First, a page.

الأسرة الأفشارية

(تم التحويل من أفشريون)
الدولة الأفشارية

ممالک محروسه ایران
1736–1796
علم فارس الأفشارية
العلم
{{{coat_alt}}}
Emblem
The Afsharid Persian Empire at its greatest extent in 1741-1743 under نادر شاه
The Afsharid Persian Empire at its greatest extent in 1741-1743 under نادر شاه
الوضعامبراطورية
العاصمةمشهد
اللغات المشتركة
الحكومةملكية مطلقة
شاهنشاه 
• 1736–1747
نادر شاه
• 1747–1748
عادل شاه
• 1748
إبراهيم أفشار
• 1748–1796
شاه‌رخ أفشار
التاريخ 
• Established
22 يناير 1736
• Disestablished
1796
العملةتومان[4]
Preceded by
Succeeded by
الأسرة الصفوية
الأسرة الهوتكية
الدولة الدرانية
مملكة كرتلي-كاختي
أسرة زند
الأسرة القاجارية
Proskynesis.jpg
تاريخ إيران
قائمة إمبراطوريات فارس - ملوك فارس
تحرير

الأفشار قبيلة تركمانية كانت تقطن شمال شرقي الأناضول، ثم دخلت كفصيل مهم في الجيش الصفوي (والصفويون من التركمان أيضاً). حكمت في فارس وأفغانستان 1736-1796. وكان مقرهم مشهد.

تأسست دولة الأفشاريين أثناء عهد نادر أفشار الذي ينحدر من قبيلة أفشار التركمانية- والتي كانت إحدى فصائل تنظيم قزل باش العسكري الشيعي الصوفي المذهب.

برز نادر أفشار (التركماني) كقائد عسكري لآخر الشاهات الصفويين . و كان له دور كبير في تزعم حركة المقاومة العسكرية لتحرير إيران من الاحتلال الأفغاني الذي قامت به قبيلة الغلزاي الأفغانية (ذات الأصول التركية أيضاً) منطلقاً من مدينة "مشهد"، وبعد نجاحه انتهى به الأمر إلى أن نصب نفسه شاهاً (1736-1747) وأخذ اسم نادر شاه. يعتبر نادر شاه واحداً من أكبر الغزاة الفاتحين في تاريخ إيران الحديث حيث قام عام 1737 بالإستيلاء على أفغانستان و بعض الأجزاء من وسط آسيا -خانية خيوة- ثم قاد حملة (1738-1739) إلى الهند، تمكن فيها من الإستيلاء على دلهي. حاول داخلياً أن يتبنى مذهباً للدولة يوفق بين الشيعة والسنة. قتل سنة 1747 على يد أحد قواده. لم يتمكن خلفاءه من الحفاظ على مملكته و انحصر ملك حفيده -الأعمى- شاه رخ (1748-1796) في خراسان حتى سنة 1796 و قضاء القاجار (وهم من التركمان أيضاً) على المملكة نهائياً، وتأسيس سلالة تركمانية جديدة هي الأسرة القاجارية التي حكمت إيران حتى عام 1924.

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تأسيس الأسرة


فتوحات نادر شاه ومشكلة الخلافة

سقوط الأسرة الهوتكية

أول حملة عثمانية واسترداد القوقاز

Painting of Nader Shah
Battle of Yeghevārd was one of Nader's most tactically impressive triumphs in his military career


نادر يصبح ملكاً

غزو امبراطورية المغل

The flank march of Nader's army at Battle of Khyber pass has been called a "military masterpiece" by the Russian general & historian Kursinski
At the Battle of Karnal, Nader crushed an enormous Mughal army six times greater than his own

In 1738, Nader Shah conquered Kandahar, the last outpost of the Hotaki dynasty. His thoughts now turned to the Mughal Empire based in Delhi. This once powerful Muslim state to the east was falling apart as the nobles became increasingly disobedient and the Hindu Marathas of the Maratha Empire made inroads on its territory from the south-west. Its ruler Muhammad Shah was powerless to reverse this disintegration. Nader asked for the Afghan rebels to be handed over, but the Mughal emperor refused.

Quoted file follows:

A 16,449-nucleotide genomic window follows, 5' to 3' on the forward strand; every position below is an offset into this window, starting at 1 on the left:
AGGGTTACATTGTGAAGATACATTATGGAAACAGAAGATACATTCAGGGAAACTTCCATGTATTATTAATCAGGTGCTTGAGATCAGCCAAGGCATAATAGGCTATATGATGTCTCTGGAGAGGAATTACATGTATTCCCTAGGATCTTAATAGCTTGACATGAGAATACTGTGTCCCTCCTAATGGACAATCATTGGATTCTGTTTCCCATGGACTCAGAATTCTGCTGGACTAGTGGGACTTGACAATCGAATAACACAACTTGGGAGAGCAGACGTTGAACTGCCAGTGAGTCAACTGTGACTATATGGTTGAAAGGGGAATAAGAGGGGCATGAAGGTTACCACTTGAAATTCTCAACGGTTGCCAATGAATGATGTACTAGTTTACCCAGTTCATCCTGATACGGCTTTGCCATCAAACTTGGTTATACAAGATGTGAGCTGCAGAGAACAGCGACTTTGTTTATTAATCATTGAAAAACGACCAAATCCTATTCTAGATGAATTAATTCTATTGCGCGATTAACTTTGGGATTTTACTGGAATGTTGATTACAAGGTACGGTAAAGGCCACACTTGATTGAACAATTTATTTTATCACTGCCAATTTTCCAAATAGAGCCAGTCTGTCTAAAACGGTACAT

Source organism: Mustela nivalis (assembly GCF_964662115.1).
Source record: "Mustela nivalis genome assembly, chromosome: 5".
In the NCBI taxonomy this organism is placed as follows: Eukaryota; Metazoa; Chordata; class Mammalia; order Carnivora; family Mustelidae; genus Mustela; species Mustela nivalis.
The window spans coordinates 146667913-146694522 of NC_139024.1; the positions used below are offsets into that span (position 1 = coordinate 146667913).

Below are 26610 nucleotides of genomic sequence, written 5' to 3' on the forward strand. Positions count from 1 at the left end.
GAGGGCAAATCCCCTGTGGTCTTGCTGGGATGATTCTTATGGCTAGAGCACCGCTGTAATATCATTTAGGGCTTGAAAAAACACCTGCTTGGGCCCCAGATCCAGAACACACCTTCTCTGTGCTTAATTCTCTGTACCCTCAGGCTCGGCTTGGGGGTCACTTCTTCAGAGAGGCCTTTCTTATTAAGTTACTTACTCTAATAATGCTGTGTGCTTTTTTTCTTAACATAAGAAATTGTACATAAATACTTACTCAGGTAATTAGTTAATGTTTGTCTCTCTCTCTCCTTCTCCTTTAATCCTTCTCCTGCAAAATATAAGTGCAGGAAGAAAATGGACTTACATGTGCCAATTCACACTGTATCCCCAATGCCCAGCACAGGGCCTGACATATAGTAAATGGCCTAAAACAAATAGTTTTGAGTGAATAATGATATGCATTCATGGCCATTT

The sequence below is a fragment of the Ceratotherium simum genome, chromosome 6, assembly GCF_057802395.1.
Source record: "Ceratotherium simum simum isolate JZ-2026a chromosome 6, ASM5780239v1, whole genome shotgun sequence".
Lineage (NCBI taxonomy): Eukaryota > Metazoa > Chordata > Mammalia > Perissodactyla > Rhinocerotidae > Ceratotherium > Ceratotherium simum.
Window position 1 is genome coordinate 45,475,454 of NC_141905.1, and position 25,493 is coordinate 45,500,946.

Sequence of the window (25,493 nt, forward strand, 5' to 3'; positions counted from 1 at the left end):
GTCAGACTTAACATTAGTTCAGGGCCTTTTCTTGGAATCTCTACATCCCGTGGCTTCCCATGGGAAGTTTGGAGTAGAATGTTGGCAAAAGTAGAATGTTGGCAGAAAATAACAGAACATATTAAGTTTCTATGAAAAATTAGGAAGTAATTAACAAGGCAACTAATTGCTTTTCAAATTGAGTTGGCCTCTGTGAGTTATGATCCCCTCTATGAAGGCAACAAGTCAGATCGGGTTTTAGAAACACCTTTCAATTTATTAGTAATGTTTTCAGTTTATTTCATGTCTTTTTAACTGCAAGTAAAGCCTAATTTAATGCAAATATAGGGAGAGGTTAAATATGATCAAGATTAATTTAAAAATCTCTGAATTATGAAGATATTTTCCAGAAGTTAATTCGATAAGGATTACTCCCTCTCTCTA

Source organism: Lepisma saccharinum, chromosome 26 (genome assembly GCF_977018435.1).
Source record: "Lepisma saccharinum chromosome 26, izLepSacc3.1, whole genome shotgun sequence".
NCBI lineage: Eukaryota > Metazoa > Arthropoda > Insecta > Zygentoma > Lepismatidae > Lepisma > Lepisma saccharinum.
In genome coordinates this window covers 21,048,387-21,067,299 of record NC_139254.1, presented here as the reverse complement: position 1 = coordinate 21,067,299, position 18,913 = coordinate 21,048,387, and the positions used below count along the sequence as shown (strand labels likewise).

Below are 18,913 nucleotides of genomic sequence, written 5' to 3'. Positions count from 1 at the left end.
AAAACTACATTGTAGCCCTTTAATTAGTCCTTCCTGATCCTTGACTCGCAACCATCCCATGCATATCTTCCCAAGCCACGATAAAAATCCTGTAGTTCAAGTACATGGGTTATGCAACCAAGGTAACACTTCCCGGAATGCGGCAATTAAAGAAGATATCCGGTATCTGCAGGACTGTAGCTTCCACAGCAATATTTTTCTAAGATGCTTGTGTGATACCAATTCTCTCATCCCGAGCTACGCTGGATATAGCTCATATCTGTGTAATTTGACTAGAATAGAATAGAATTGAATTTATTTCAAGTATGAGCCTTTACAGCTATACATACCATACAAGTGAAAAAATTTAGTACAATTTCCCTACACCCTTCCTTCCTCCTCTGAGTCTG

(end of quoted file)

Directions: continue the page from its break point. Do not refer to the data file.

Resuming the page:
القوات الأفشارية تتفاوض مع نواب من المغل.



شمال القوقاز وآسيا الوسطى وجزيرة العرب والحرب العثمانية الثانية

عملة فضية لنادر شاه، صُكت في داغستان، مؤرخة 1741/2 (يسار = الوجه؛ يمين = الظهر)
معركة قارص (1745) كانت آخر معركة ميدانية خاضها نادر شاه في سيرته العسكرية اللامعة

Nader now decided to punish Daghestan for the death of his brother Ebrahim Qoli on a campaign a few years earlier. In 1741, while Nader was passing through the forest of Mazandaran on his way to fight the Daghestanis, an assassin took a shot at him but Nader was only lightly wounded. He began to suspect his son was behind the attempt and confined him to Tehran. Nader's increasing ill health made his temper ever worse. Perhaps it was his illness that made Nader lose the initiative in his war against the Lezgin tribes of Daghestan. Frustratingly for him, they resorted to guerrilla warfare and the Persians could make little headway against them.[5] Though Nader managed to take most of Dagestan during his campaign, the effective guerrilla warfare as deployed by the Lezgins, but also the Avars and Laks made the Iranian re-conquest of this particular North Caucasian region this time a short lived one; several years later, Nader was forced to withdraw. During the same period, Nader accused his son of being behind the assassination attempt in Mazandaran. Reza angrily protested his innocence, but Nader had him blinded as punishment, although he immediately regretted it. Soon afterwards, Nader started executing the nobles who had witnessed his son's blinding. In his last years, Nader became increasingly paranoid, ordering the assassination of large numbers of suspected enemies.

With the wealth he gained, Nader started to build a Persian navy. With lumber from Mazandaran, he built ships in Bushehr. He also purchased thirty ships in India.[6] He recaptured the island of Bahrain from the Arabs. In 1743, he conquered Oman and its main capital Muscat. In 1743, Nader started another war against the Ottoman Empire. Despite having a huge army at his disposal, in this campaign Nader showed little of his former military brilliance. It ended in 1746 with the signing of a peace treaty, in which the Ottomans agreed to let Nader occupy Najaf.[7]